It is a privilege to stand in darkened places with a camera, nothing to do but remain still and wait, taking in your surroundings while light trickles in and accumulates on film. And here, tonight, it also feels like a responsibility. Soon, I won’t be able to stand here, first because it will be walled off, and then, just a little while later, it will no longer exist.

This area is around eighteen thousand square meters, contains about sixty buildings, and used to house a great number of local businesses. It is about to be leveled so developers can do what developers do. Down the center of it runs a narrow road lined with tea shops, doctors’ offices, beauty salons, and small restaurants. To the west, a photo studio, parking garage, bank, and greengrocer. To the east, an old entertainment area filled with bars, restaurants, and a pachinko parlor. Even the eight-floor office building at the corner closest to the station will get the axe.

Which is why, every night after work this week, and until I can no longer access it, I am photographing what is on the verge of disappearing.

All of this is done with a camera on a tripod. Doing night work in this way requires making long exposures—often at least two minutes and sometimes twenty minutes or more—and during those long exposures, I just stand near my tripod and wait.

You might expect it to be boring, but it isn’t. Rather, it’s a pleasant activity. It’s time in which I can just exist and observe, and doing the work that I’m doing now, that means making note of the details of a place that soon will cease to exist. I don’t know what they will build here, only that it will be different, and that I want to see what I can see here while I still can.

It isn’t just the businesses and buildings that are going away—it’s also the evidence of decades of human activity and experience worn into every surface. It fills the cracks in the asphalt and the narrow spaces between buildings, traces the branching ivy up the walls, and forms a dusty film on all the windows that will no longer radiate a warm glow late into the evening.

Some businesses from the area relocated and can continue their stories elsewhere, but some couldn’t manage the move and called it quits. Almost every building is empty now, almost every tenant having vacated in the last few weeks. A couple are hanging on until the very end, for just a handful more days, but otherwise it is all but completely deserted now.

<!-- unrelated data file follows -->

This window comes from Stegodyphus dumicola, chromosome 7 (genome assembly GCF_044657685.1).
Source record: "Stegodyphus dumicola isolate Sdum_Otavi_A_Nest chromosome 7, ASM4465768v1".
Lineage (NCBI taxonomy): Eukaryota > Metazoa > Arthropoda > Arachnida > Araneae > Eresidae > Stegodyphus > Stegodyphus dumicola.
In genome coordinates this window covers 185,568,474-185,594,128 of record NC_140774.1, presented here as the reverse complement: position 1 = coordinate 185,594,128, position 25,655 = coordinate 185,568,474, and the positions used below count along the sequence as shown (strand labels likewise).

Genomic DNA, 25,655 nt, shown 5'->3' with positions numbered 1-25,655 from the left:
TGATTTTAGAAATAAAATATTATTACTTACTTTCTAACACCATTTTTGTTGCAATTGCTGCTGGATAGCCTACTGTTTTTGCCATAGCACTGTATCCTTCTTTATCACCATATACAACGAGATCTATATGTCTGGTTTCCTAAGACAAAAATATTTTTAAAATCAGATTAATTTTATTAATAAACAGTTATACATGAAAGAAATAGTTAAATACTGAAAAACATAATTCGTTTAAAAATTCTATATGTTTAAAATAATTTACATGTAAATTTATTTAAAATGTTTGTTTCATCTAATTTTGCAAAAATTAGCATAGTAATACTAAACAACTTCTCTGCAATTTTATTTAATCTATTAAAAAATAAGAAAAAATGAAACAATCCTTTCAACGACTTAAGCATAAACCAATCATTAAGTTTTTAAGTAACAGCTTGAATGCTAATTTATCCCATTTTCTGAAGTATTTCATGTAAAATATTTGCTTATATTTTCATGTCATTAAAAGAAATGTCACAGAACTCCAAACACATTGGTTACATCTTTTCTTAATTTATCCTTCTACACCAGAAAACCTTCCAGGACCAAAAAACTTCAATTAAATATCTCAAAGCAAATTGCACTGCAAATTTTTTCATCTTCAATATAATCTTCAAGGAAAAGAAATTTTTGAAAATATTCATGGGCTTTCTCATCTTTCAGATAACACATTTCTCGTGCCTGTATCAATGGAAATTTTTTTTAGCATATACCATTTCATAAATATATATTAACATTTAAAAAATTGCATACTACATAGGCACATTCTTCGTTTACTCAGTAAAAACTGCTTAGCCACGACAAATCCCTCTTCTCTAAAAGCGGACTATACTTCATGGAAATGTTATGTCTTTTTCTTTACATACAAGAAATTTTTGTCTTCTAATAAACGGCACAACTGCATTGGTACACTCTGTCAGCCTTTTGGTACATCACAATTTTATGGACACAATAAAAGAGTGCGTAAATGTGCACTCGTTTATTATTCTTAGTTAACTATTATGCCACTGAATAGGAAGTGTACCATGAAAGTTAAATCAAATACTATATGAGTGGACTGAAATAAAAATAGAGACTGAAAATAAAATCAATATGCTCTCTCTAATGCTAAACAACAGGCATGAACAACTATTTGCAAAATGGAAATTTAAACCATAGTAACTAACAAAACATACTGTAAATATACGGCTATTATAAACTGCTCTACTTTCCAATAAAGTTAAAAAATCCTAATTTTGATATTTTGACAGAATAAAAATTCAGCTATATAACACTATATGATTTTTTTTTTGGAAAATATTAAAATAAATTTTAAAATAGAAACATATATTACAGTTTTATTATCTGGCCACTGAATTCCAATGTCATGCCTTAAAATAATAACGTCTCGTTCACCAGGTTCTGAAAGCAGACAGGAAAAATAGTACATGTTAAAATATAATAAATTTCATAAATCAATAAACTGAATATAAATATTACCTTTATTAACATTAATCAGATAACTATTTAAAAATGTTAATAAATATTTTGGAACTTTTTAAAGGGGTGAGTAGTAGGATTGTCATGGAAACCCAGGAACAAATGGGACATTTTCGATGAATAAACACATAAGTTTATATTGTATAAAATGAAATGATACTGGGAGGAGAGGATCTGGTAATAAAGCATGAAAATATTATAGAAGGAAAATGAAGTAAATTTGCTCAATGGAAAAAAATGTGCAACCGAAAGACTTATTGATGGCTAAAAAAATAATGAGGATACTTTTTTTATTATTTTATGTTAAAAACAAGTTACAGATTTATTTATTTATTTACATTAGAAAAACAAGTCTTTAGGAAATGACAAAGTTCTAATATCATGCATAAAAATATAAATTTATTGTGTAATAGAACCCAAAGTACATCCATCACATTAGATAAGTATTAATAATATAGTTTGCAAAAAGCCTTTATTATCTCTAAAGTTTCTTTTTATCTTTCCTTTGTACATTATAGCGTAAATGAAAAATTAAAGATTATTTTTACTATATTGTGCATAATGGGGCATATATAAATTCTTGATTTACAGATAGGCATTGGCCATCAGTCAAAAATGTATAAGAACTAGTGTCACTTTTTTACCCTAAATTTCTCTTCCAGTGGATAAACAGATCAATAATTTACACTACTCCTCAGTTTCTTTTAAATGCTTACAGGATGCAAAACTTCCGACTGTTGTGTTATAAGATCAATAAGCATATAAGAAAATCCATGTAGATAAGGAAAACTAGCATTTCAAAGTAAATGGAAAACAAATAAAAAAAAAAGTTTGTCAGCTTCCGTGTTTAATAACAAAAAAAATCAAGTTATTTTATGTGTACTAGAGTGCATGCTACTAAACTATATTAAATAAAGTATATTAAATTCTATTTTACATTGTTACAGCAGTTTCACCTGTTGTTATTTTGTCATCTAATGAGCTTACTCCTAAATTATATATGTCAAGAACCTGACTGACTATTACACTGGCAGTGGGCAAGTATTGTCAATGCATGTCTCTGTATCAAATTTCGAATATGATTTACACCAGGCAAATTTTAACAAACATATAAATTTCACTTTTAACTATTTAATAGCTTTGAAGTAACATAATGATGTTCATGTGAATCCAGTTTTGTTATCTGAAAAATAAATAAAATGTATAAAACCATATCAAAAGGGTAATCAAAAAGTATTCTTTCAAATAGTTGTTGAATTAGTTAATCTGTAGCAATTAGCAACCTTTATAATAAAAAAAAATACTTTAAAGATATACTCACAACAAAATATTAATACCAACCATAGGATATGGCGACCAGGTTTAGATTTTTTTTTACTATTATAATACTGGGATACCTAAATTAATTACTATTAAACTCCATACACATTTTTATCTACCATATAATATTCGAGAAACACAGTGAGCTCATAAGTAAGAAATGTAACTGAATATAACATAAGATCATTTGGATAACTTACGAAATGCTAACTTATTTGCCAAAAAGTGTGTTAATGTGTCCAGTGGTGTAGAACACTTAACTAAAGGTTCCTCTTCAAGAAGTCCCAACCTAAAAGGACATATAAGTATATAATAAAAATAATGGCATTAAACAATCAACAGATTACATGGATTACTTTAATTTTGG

This area has always been quiet at certain times of day, but now, at nine o’clock on a Friday night, when it would usually would be bustling, there is a hush over everything, a sonic vacuum that indicates not just a lack of activity, but a lack of people to be active.

My last outings to document this area are tinged with sadness. All the same, though, I’m happy to have a good excuse to spend some evenings making images in the way I love most, so that I can commit to memory this final silence.

And though these familiar streets will only know my presence a few more times, I will long remember that they were here, and will have the pictures to show for my efforts.

My camera and tripod while making a long exposure in the area slated for demolotion.
My camera and tripod while making a long exposure in the area slated for demolotion.

I am currently working on another post on this demolition and redevelopment that will be the first in a series on the topic for the project A Thousand Meter Radius. This will feature some of the photos I’m making on these outings, plus some others that I made during daylight hours. If you are subscribed to the newsletter or follow the site in your RSS aggregator, you will be notified automatically when it is published.

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